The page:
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How Cognitive Science and Artificial Intelligence Are Intertwined

by Max Louwerse
4 min read
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How Cognitive Science and Artificial Intelligence Are Intertwined

The I in AI.

Whether you’ve been working in UX for a month or for decades, you’re undoubtedly familiar with the concept of artificial intelligence (AI). As businesses seek to streamline and automate their systems, many have incorporated AI to help connect the once disparate parts of the company into one cohesive whole, in an endeavor to achieve what Gartner has dubbed “hyperautomation”. What many of those who work in proximity to AI may not be so aware of, however, are its roots in cognitive science.

The History of AI

Artificial Intelligence and cognitive science are very much interrelated. The term “artificial intelligence” was coined in a 1956 workshop at Dartmouth College. For two months, several of the brightest minds in computer science, cognitive psychology, and mathematics all gathered on the top floor of the Dartmouth Math Department. The workshop sought to push forward our understanding of emerging computer technologies and answer the most pressing question of all: might machines be capable of achieving intelligence akin to that of humans? The attendees discussed and debated how machines might use language, whether they were capable of forming their own abstractions and concepts, and the mechanisms through which they might problem-solve as humans do.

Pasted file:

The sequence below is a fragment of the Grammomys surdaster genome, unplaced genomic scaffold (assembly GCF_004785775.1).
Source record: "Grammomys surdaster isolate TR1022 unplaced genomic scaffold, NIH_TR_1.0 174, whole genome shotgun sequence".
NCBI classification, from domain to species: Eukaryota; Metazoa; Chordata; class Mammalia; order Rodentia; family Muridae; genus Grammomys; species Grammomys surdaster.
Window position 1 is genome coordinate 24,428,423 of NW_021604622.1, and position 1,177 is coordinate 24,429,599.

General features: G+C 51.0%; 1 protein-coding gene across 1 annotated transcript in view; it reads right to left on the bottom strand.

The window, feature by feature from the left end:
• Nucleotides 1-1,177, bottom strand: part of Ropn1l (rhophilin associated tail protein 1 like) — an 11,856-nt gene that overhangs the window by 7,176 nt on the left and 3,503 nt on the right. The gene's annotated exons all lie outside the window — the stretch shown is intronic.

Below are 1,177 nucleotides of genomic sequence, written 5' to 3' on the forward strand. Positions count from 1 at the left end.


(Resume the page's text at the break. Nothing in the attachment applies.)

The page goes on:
A few weeks after the workshop at Dartmouth, a Special Interest Group in Information Theory was held at MIT. That meeting was attended by researchers in psychology, linguistics, computer science, anthropology, neuroscience, and philosophy. Here, much like in the previous workshop, questions regarding language, abstractions and concepts, and problem-solving played a central role. These questions were motivated by one central question: How can we better understand the human mind by developing artificial minds? 

The MIT special interest group marked the cognitive revolution and the start of cognitive science. The cognitive revolution can best be characterized by a movement that emphasized the interdisciplinary study of the human mind and its processes, placing special emphasis on similarities between computational processes and cognitive processes, and between human minds and artificial minds. It led to what is now known as cognitive science, an interdisciplinary research program comprised of psychology, computer science, neuroscience, linguistics, and related disciplines.

Looking back at those meetings in the 1950s, the birth of artificial intelligence, and the birth of cognitive science, it is almost as if AI is computer science motivated by psychology, and cognitive science psychology motivated by computer science.

Artificial Intelligence. Source: By Wirestock on Pixabay

Concepts and Methods

The relationship between AI and cognitive science is not restricted to two workshops in the mid-20th century. There is also significant overlap in the theories, concepts, and methods used by both fields, even today.

Reinforcement learning in AI is obviously derived from reinforcement learning as we know it in psychology. And central to AI nowadays is deep learning, the use of artificial neural networks. These artificial neural networks were inspired by human neural networks. Particularly around the 1980s, these artificial neural networks were a major source of excitement for those researching cognitive science, although their use in AI wouldn’t come to prominence until years later. 

Cognitive science / AI. Source: By GDJ on Pixabay

Leading Researchers